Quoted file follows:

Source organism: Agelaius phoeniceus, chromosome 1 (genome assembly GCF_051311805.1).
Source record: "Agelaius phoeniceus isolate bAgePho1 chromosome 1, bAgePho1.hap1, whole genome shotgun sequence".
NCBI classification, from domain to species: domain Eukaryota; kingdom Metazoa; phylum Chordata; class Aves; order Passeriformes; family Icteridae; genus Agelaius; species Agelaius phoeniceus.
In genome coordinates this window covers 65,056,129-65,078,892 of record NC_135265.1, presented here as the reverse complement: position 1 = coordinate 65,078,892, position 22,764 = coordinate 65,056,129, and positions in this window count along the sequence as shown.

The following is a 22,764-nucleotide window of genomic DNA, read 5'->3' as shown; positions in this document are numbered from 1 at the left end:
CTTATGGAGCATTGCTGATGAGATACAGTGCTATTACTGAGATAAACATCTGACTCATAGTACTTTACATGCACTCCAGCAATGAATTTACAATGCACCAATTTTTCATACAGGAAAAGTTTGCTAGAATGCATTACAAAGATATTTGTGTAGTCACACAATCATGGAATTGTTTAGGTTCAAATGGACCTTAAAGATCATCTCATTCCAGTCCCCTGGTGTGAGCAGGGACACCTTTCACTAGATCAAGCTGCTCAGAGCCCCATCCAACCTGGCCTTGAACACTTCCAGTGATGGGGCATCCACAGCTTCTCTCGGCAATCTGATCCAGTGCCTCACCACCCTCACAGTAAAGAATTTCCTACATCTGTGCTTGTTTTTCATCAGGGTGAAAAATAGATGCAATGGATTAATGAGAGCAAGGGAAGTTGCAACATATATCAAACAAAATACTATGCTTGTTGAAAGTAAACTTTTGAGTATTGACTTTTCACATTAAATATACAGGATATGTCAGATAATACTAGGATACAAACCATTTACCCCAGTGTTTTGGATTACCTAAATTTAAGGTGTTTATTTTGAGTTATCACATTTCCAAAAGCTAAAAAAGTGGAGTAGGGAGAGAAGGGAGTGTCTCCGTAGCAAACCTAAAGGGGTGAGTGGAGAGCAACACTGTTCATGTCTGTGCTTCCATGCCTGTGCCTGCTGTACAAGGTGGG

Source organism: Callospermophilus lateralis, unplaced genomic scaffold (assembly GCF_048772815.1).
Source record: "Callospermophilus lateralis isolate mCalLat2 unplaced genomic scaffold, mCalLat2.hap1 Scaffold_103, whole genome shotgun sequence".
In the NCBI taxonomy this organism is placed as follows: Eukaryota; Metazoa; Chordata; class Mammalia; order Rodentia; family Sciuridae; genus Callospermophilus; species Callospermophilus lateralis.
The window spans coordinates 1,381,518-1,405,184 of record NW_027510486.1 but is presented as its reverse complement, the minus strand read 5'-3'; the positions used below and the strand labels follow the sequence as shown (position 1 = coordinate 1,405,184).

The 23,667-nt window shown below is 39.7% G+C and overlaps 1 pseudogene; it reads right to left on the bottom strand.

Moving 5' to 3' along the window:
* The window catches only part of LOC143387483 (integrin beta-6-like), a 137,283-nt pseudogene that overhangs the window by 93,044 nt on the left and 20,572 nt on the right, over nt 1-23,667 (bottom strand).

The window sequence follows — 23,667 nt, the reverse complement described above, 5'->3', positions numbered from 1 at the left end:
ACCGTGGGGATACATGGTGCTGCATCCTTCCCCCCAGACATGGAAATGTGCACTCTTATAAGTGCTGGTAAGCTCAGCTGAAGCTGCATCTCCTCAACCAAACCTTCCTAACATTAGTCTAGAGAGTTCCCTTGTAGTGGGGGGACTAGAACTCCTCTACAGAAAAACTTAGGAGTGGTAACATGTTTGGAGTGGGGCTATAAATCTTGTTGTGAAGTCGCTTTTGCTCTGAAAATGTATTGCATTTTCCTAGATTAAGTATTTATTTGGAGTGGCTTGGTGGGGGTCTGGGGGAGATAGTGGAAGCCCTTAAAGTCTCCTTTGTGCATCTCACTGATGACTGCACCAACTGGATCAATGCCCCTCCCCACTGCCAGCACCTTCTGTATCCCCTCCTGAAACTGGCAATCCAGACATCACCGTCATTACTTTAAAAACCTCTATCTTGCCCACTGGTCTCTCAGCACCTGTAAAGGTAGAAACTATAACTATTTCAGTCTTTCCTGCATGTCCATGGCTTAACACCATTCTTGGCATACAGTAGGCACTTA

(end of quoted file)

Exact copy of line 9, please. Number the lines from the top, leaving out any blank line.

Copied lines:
In the NCBI taxonomy this organism is placed as follows: Eukaryota; Metazoa; Chordata; class Mammalia; order Rodentia; family Sciuridae; genus Callospermophilus; species Callospermophilus lateralis.